Here’s a video of Iain Haley Pollock reading:

Check This Site: (1)ne Drop

The (1)ne Drop logo

I stumbled upon the webiste/book/video project (1)ne Drop thanks to some other mixed bloggers, and am impressed by the dialogue they are creating about skin color and identity. (1)ne Drop seeks to ” challenge narrow, yet popular perceptions of what “Blackness” is and what “Blackness” looks like –- if we can recalibrate our lenses to see Blackness as a broader category of identity and experience, perhaps we will be able to see ourselves as part of a larger global community.” The politics of skin color are so important to discuss, especially within the black community. It is a topic that deeply affects my identity and experience as a mixed person. The home page of their website features a beautiful gallery of people who challenge the norm of “what black looks like.” Check out their blog, which has a great post by Rosa Clemente titled Who is Black?”

Also be sure to check out their Facebook page and Kickstarter campaign (which was successful, but still had a few more days open to donate!)

 

The video below from a panel through (1)ne Drop, “Beyond the Brown Paper Bag Test,” and many of the excerpts are available on YouTube. Here’s Rosa Clemente:

Ruth Ozeki, My Year of Meats

I didn’t pick up this book expecting to find a mixed character; it was a pleasant surprise to encounter Jane Takagi-Little, Ozeki’s determined and curious narrator. Researching for a critical paper, I approached My Year of Meats as a novel of “social responsibility,” managing to incorporate elements of racism, classism, sexism, the globalization of Western culture and the dark side of the meat industry. Ozeki tackles these topics with precise and engaging prose that invites the reader to understand the perspectives of her characters. Jane has a passion for documentaries, yet finds herself as the producer/part-time director for the Japanese network show “This American Wife:” which films American housewives preparing meat-based meals as an example for aspiring Japanese women. Sponsored by the big company BEEF-EX, Jane is pressured to find women who fit a perfect stereotype, though she consistently breaks the mold by filming families that showcase diversity. As she and her crew descend deeper into the meat-loving world, they discover some disturbing practices of the industry that take a very personal turn.

Along the way, Jane navigates her family, love and work lives as a mixed person, facing questions about her own skills and authenticity. Jane has a complicated relationship with her mother who sees her as this big-boned American girl whose values she doesn’t recognize. Jane herself becomes obsessed with the idea of hybridity when she engages in a short-lived relationship with Emil, an African American she meets and pursues. Her boss and coworkers doubt her ability to understand what the Japanese television audience demands because of her American roots. Through it, Jane persists for truth, her narrative intersecting with that of a young woman in Japan, Akiko.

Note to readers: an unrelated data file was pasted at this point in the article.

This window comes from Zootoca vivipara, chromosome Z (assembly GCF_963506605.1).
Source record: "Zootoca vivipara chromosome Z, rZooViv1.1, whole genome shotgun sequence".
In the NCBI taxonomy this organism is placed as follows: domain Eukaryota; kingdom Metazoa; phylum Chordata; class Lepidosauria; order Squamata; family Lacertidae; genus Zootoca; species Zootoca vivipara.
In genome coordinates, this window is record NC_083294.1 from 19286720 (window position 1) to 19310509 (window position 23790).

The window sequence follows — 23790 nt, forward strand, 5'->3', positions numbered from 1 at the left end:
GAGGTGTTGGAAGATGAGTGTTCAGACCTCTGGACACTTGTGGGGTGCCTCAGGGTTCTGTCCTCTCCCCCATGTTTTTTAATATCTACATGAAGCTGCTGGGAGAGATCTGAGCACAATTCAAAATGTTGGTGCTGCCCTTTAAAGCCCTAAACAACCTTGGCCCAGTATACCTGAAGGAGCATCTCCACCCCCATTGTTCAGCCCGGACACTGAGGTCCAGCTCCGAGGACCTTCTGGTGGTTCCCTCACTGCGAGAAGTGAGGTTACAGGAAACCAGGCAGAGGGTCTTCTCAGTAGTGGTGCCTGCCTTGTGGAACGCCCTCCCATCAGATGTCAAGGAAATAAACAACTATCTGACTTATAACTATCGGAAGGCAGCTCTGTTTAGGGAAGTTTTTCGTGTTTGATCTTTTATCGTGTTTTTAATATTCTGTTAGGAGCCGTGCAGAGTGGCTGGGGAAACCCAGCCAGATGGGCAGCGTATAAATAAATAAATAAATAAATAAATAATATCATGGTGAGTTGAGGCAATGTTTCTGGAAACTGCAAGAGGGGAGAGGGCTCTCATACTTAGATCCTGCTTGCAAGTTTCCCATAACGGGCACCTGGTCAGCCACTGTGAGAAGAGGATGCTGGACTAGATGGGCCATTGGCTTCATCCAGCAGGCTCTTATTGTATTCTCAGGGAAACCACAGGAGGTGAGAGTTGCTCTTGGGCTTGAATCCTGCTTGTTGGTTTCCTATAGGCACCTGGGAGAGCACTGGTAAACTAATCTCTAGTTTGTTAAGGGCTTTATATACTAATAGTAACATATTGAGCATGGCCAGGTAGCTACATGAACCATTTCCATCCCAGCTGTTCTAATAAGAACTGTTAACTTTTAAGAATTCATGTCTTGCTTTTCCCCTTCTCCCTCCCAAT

• “Being half, I am evidence that race, too, will become relic. Eventually we’re all going to be brown – sort of. Some days, when I’m feeling grand, I feel brand-new – like a prototype. …Now, oddly, I straddle this blessed, ever-shrinking world” (15).
  • “I am not fat, but my tallness amounts to the same sort of gross affront to nature, at least to my Japanese mother, who comes up to my rib cage. She sees my height as a personal insult and something that should have been avoided. …she gazes skyward and blames the red meat she fed me as a child” (123).
  • “I learned what I needed: a mate who was black, brown or red, to go with my white and yellow. At the very least, I was aiming for three out of five” (151).

Here’s a link to Ozeki’s website to check out this book and her other works.

Quoting: Faith Adiele

Faith Adiele

“[Being biracial] gives you the ability to be a bridge or translate or see different worlds from the inside that our society has not really allowed people to see. Because this country is built on the distinction between the races, White and Black, and because also our Western thinking is so binary and dichotomous that we don’t really have a language like they do in the East to talk about the middle path.  …it’s really the key to healing the country or being able to see these two things that have not been allowed to see each other. I think it’s so rich.” -(From her interview in The Word: Black Writers Talk about the Transformative Power of Reading and Writing by Marita Golden)

Click here to link to Adiele’s website. Adiele is the author of Meeting Faith: The Forest Journals of a Black Buddhist Nun and the co-editor of  Coming of Age Around the World: A Multicultural Anthology.